kings should be philosophers, and philosophers kings by
arguing that,
It is not merely unnecessary for a king to be a philosopher,
but even a disadvantage. Rather a king should take the
advice of true philosophers then he would fill his reign
with good deeds, not with good words.
Aristotle enjoyed his time in Assos, and married Hermias
adopted daughter Pythia, with whom he had a daughter they
also named Pythia (proving, perhaps, that wisdom and
creativity are independent). Eventually, the philosophers time
in Assos was ended by political events: the Persians attacked
the town and brutally tortured Hermias to death, which
Aristotle wisely interpreted as a cue to leave. He escaped from
Assos with his group of biologists, and they traveled to the
island of Lesbos to continue their studies.

343/2 B.C. King Philip
II of Macedon invites
Aristotle, so he moves
to Pella, the ancient
capital of Macedonia.
There he tutors Philips
son Alexander (the notyet-Great).
335/4 B.C. Aristotle
returns to Athens and
the Lyceum.
students of this school
were called Peripatetics
(Greek for "walking
around") because they
were best known for
walking around in the
Zappeion Gardens while
discussing philosophy.
323 B.C. Fearing antiMacedonian sentiment
in Athens after the
death of Alexander,
Aristotle flees to the
island of Euboia. He
dies there a year later.
A map of Aristotles travels: Stagira - Athens - Assos - Lesbos - Pella - Athens - Euboia.

Assos is a surprisingly misused name, or at least a name that means different things to different people. To some it indicates the
handful of stone houses lined up along the harbor; to those aware of the sites history, it refers to the ruins of the ancient city; and
perhaps in its contemporary usage, it encompasses both of these plus Behramkale, the modern village higher up on the trachyte hill.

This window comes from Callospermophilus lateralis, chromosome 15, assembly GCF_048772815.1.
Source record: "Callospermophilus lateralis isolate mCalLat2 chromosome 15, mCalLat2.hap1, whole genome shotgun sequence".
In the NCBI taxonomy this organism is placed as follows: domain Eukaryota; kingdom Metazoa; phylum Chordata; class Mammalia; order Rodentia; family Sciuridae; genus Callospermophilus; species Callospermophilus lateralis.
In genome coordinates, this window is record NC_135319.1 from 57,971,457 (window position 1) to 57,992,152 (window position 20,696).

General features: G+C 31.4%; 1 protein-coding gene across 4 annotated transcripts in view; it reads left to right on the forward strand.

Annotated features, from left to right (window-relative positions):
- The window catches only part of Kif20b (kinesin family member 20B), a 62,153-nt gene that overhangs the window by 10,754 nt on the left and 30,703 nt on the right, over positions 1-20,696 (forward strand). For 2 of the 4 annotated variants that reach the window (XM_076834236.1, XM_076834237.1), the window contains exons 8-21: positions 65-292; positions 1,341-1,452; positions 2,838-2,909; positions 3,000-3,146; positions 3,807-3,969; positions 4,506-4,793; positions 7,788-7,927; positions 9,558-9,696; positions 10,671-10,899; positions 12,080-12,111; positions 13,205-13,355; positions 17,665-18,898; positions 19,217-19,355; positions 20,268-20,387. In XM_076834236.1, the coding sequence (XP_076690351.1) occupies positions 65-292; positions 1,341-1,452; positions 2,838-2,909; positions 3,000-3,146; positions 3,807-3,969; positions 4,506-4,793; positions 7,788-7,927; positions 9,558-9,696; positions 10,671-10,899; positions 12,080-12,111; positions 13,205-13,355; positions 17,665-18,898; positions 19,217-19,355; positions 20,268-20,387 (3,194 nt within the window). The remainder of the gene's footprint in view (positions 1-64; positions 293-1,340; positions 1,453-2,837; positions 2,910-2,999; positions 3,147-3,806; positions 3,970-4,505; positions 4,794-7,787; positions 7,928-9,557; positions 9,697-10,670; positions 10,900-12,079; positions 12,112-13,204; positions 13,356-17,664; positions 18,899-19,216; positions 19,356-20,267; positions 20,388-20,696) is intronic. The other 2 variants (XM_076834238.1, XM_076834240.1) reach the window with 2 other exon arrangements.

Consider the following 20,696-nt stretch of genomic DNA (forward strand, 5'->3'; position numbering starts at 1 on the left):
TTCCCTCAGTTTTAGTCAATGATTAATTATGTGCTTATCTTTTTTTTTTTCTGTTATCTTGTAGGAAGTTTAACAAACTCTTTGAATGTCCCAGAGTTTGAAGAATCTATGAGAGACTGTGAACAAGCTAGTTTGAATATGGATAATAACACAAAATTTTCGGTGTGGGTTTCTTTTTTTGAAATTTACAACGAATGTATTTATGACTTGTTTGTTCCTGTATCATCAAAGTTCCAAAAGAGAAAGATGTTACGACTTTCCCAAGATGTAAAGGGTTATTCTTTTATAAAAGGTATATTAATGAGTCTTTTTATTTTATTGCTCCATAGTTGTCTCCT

(above) A Google Earth photo showing the harbor, the ancient city, and the modern town of Assos.
(below) The ruins of the Temple of Athena at Assos, overlooking the Island of Lesbos.

The most striking reminder of the Aeolian settlers who built the first Assos is the Temple of Athena, which stands proudly on the
cliff top overlooking the island its builders hailed from. A simple Doric temple built out of the local volcanic andesite in 530 B.C., it
once boasted a decorative frieze that is now housed in the Istanbul Archeology Museum. For most visitors, Athena is all that is seen
of Assos as they drive down the road to the harbor. However, if you care to walk down the hill, there is much more to explore, from
the 4 -century B.C. city walls to a modest amphitheater with a breathtaking view.

Diagram / map of the layout of ancient Assos. The bouleuterion housed the council of citizens; the stoa was a covered walkway or portico, open for public use;
the agora was a marketplace that functioned as the center of athletic, artistic, political, and spiritual life; the iskele was a pier.


Among the observable buildings in the Assos ruins, one has recently been identified as a Parliamentary building in fact, it
represents the oldest Parliament in Anatolia, by a long shot. According to Prof. Nurettin Arslan of anakkale Onsekiz Mart
University, the inscriptions on the building suggest that it is 200 years older than the previously oldest known Parliament in this part
of the world. Moreover, some notable differences distinguish it from other Parliament buildings in Anatolia: for instance, its seats
were made of wood, whereas all others were made of stone. The nearest analog to the layout and design of this building is the
Parliament in Athens.
Arslan suggests that Aristotle's stay in Assos could be the reason this Parliament was established here. His presence could have
created a link between Assos and Athens, through which the people of Assos would have learned a great deal about democracy.
Aristotle's departure came on the heels of the Persian occupation which would have kept them from applying these ideas but
when Alexander (Aristotle's mentee) arrived in Anatolia, the people of Assos could have realized the doctrines of Aristotle and built
this Parliament for governance.

Anatolia's oldest Parliament unveiled in Assos at cross paths of Plato and Aristotle. Hurriyet Daily News, Jan 2014.
Barnes, J. (2000) Aristotle: A Very Short Introduction. Oxford University Press.
Chroust, A.H. Aristotle's Sojourn in Assos. Historia: Zeitschrift fr Alte Geschichte, Bd. 21, H. 2 (2nd Qtr., 1972), pp. 170-176
Wescoat, B.D. (2012) The Temple of Athena at Assos. Oxford University Press.
Yale, P. (Sept. 2008) Aristotles Turkish hideaway Assos. "Today's Zaman."